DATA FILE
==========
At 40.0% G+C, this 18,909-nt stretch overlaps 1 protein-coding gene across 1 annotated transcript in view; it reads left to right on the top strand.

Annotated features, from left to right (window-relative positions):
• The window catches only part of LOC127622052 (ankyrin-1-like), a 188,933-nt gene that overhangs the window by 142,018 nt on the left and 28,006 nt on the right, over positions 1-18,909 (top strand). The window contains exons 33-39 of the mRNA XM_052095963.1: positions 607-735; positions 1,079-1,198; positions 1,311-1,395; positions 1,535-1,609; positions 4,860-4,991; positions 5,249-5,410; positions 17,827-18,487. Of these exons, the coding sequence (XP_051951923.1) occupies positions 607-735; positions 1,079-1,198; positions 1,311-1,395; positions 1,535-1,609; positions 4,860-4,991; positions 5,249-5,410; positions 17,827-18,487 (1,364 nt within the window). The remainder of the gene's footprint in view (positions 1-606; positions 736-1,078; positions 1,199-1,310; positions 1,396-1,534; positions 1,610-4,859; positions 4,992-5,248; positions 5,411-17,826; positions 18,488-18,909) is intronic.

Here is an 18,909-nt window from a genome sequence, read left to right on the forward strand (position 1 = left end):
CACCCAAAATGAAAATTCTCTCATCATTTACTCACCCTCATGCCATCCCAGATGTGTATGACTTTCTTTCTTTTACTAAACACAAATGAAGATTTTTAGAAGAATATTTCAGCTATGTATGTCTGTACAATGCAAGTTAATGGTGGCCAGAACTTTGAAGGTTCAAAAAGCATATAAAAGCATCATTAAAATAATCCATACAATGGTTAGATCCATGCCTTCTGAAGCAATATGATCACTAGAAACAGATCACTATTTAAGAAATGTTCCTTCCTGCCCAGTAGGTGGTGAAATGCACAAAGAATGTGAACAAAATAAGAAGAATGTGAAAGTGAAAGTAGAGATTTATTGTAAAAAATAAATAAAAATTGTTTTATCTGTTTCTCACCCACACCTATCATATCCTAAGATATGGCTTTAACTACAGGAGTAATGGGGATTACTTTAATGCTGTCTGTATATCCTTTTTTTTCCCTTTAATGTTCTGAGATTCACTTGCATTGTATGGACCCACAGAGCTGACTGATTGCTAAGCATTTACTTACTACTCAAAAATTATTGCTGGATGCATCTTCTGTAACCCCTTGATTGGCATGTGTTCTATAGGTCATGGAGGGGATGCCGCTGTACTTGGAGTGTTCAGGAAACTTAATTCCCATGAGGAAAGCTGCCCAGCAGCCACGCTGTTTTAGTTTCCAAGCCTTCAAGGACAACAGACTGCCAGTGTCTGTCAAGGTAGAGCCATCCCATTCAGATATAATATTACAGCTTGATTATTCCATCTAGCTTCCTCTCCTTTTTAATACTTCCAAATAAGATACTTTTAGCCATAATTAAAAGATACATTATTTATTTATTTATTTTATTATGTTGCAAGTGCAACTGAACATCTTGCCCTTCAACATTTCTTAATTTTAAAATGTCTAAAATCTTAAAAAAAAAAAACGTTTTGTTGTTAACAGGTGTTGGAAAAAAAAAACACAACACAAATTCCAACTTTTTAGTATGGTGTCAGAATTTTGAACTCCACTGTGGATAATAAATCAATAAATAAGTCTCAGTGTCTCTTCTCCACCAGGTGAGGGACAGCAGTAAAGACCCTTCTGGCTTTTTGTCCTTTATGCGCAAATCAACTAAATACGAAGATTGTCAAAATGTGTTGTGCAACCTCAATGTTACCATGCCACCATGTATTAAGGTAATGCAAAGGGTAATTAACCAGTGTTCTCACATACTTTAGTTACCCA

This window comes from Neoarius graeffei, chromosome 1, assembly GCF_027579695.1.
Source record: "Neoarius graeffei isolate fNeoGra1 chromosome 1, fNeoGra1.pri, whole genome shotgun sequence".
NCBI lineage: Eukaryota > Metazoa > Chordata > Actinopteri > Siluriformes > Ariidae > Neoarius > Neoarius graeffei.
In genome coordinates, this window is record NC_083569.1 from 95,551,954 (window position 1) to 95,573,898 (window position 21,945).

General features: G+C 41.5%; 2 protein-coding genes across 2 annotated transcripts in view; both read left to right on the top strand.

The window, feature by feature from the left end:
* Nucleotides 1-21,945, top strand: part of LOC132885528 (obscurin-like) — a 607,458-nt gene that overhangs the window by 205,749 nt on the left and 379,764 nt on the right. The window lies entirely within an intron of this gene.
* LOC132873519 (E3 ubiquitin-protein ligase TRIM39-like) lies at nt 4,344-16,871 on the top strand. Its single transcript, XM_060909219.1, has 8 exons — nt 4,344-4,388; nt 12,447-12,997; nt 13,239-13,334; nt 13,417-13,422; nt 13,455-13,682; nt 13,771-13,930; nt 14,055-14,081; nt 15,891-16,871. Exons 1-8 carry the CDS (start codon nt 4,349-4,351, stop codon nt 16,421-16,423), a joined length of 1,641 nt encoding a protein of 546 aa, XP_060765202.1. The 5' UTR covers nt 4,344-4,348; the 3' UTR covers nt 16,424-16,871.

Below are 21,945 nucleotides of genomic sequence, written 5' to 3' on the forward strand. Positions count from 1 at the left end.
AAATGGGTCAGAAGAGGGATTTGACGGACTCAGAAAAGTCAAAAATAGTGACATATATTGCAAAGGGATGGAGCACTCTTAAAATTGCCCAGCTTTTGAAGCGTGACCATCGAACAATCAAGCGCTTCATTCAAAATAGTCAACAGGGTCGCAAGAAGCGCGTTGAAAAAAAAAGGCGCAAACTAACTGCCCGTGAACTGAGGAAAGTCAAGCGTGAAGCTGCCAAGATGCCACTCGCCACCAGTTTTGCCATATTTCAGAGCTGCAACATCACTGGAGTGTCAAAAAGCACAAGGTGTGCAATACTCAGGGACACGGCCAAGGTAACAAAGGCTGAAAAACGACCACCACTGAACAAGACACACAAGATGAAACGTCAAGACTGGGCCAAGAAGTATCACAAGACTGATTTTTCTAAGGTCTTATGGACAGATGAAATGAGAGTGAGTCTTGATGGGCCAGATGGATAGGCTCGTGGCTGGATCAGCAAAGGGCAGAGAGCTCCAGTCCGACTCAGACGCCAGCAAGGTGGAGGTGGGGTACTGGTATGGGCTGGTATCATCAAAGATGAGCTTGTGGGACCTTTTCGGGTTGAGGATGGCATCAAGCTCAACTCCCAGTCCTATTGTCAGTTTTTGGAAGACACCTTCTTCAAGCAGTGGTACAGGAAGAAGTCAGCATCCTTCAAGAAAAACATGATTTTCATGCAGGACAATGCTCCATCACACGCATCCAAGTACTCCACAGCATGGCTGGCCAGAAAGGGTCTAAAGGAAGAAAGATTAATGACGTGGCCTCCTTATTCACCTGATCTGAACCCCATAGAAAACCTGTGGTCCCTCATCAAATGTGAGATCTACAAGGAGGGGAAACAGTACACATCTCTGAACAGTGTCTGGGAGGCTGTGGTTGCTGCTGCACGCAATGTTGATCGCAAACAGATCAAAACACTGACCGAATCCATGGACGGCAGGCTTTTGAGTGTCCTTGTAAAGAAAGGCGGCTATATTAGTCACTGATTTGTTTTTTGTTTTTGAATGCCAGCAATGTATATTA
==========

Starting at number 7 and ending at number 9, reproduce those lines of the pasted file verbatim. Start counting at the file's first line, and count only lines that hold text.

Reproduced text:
Source record: "Neoarius graeffei isolate fNeoGra1 chromosome 1, fNeoGra1.pri, whole genome shotgun sequence".
NCBI lineage: Eukaryota > Metazoa > Chordata > Actinopteri > Siluriformes > Ariidae > Neoarius > Neoarius graeffei.
In genome coordinates, this window is record NC_083569.1 from 95,551,954 (window position 1) to 95,573,898 (window position 21,945).